Fashion must-haves of 2014:
- billowing cape
- glowing aura
Anonymous asked: hey i was just curious, queer means something different than just being gay right? what does queer cis mean?
Hey, no problem :) The term “queer” can mean a lot of things to a lot of people. Its main role in the community is as a reclaimed slur, so if you aren’t LGBTQIAA+ / don’t identify with the term yourself, please don’t use it in general conversation or to refer to other people (UNLESS they specifically identify with it and say you can use it to refer to them, as with me). A lot of people who might identify as queer might, in the strictest sense, be gay, but might not like the term “gay” for whatever reason, as one example. For myself, I identify with “queer” because it’s a highly ambiguous term - as I’ve tried to convey here - and it doesn’t put any assumed constraints on my sexuality, which is appropriate for me because my preferences can change by the day. Also, this is a sillier reason, but it’s monosyllabic, which is more appealing to me.
As for your second question, while “queer” refers to my sexual orientation, “cis” (a suffix, usually used as “cisgender”) refers to my gender identity. That is, “cis” is when a person is identified in some way by doctors/parents/relatives upon birth and they continue to identify as such as they grow up. I was identified as a girl upon birth, and I continue to feel happy and comfortable identifying as a woman today. “Cis” is used in opposition to the suffix “trans,” (although gender identity IS more complex than just “cis” and “trans,” but I don’t have much authority to speak on that) wherein a person is identified by doctors/parents/relatives as a girl or boy upon birth (binaristic, I know, but that’s how it goes), and they go on to identify with a gender(s) OTHER THAN THAT as they grow up.
This simplifies things considerably, but I’ve tried my best here to explain it to you in a way that can be easily understood, so I hope that helps! Other followers, if I’ve fucked up or missed something in any way, PLEASE call me out.
While Johansson’s first Marvel appearance in Iron Man 2 may have relied somewhat upon sex appeal, this was quickly nixed in favor of characterizing her as the most cerebral Avenger. Her most important scenes in The Avengers relied upon her intelligence and skills as a spy, to the extent that she even managed to outwit Loki, the God of Lies. At the end of the movie, she’s the one who closes the portal that let all the aliens into New York. Then in Winter Soldier she’s given second billing to Captain America, a meaty role that showcases a wide-ranging skillset that stretches far beyond just “kicking ass.” At no point during any of these movies does she seduce anyone, by the way.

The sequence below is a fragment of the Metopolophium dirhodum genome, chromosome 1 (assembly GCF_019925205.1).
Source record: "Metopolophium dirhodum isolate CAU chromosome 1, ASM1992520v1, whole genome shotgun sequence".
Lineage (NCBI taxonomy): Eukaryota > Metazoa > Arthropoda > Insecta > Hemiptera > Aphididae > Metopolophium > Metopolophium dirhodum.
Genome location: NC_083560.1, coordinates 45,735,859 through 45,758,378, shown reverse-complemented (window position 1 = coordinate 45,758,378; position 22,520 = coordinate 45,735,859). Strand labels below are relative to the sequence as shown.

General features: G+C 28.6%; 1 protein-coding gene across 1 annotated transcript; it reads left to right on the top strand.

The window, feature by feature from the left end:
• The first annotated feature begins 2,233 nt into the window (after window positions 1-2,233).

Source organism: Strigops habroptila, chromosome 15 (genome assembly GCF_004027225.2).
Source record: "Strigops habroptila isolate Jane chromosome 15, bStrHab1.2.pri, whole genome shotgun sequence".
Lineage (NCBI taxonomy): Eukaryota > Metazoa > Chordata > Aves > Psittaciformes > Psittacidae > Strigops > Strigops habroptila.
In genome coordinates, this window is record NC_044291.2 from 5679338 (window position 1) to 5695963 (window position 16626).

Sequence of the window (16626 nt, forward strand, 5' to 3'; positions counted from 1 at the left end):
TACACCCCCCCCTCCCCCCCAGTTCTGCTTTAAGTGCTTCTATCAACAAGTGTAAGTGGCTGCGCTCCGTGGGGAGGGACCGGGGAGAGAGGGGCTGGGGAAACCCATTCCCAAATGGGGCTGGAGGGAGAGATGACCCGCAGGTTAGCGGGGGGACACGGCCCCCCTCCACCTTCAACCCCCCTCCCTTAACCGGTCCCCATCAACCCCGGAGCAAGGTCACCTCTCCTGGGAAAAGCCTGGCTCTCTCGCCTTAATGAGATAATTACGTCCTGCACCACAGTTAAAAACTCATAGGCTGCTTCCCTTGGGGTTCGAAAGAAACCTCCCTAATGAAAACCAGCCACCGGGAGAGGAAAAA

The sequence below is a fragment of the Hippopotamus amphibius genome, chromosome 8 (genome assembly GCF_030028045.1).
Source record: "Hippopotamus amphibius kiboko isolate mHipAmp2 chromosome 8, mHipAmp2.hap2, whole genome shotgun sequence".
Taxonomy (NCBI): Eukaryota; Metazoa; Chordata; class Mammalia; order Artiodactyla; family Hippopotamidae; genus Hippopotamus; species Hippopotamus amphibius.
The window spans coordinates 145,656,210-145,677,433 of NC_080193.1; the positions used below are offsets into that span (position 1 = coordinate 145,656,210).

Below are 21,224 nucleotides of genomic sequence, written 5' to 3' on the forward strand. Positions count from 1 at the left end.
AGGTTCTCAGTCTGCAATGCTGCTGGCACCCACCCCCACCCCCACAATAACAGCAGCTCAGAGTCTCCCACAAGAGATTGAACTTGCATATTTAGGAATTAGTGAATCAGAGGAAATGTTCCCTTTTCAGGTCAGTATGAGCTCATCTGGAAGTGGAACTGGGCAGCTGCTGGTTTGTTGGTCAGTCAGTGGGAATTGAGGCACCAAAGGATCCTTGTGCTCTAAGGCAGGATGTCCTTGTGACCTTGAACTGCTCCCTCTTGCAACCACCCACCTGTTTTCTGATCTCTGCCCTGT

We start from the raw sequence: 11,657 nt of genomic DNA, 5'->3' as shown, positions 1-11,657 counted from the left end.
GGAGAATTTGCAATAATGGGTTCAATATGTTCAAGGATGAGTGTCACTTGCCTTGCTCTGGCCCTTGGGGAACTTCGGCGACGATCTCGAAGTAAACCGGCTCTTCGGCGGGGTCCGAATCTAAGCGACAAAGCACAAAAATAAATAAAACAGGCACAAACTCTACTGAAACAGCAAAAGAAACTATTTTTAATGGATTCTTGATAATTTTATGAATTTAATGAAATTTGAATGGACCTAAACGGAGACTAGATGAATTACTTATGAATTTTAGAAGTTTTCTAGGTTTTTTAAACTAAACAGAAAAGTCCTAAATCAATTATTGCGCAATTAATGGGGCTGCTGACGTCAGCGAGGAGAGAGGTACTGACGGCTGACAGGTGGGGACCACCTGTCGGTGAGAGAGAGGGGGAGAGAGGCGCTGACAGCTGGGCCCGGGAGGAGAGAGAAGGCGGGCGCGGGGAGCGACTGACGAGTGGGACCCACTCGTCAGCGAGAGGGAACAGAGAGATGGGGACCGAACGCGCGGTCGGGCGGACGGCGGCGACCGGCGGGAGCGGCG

Sadly, there’s very little sign of this character in the most easily accessible reviews of both The Avengers and Winter Soldier. Judging by the Guardian, WSJ, or New Yorker, Black Widow is more like a blow-up doll with a black belt. By their logic, if she’s wearing a tight outfit, then she must be a sexy ass-kicker, meaning that she must be the token female character, and therefore is little more than eye candy.
With that thought process in mind, it must make perfect sense to relegate Black Widow to a single sniggering comment about her catsuit, because obviously Scarlett Johansson is just there for decoration. And if you’ve read in the New York Times that Black Widow is a token female character, then chances are you’ll have internalized that opinion before you even buy a ticket. The feedback loop of misogynist preconceptions continues on, and in the end, we all lose out."
— Gavia Baker-Whitelaw, Every review of Black Widow in ‘Captain America’ is wrong (via fyeahmcublackwidow)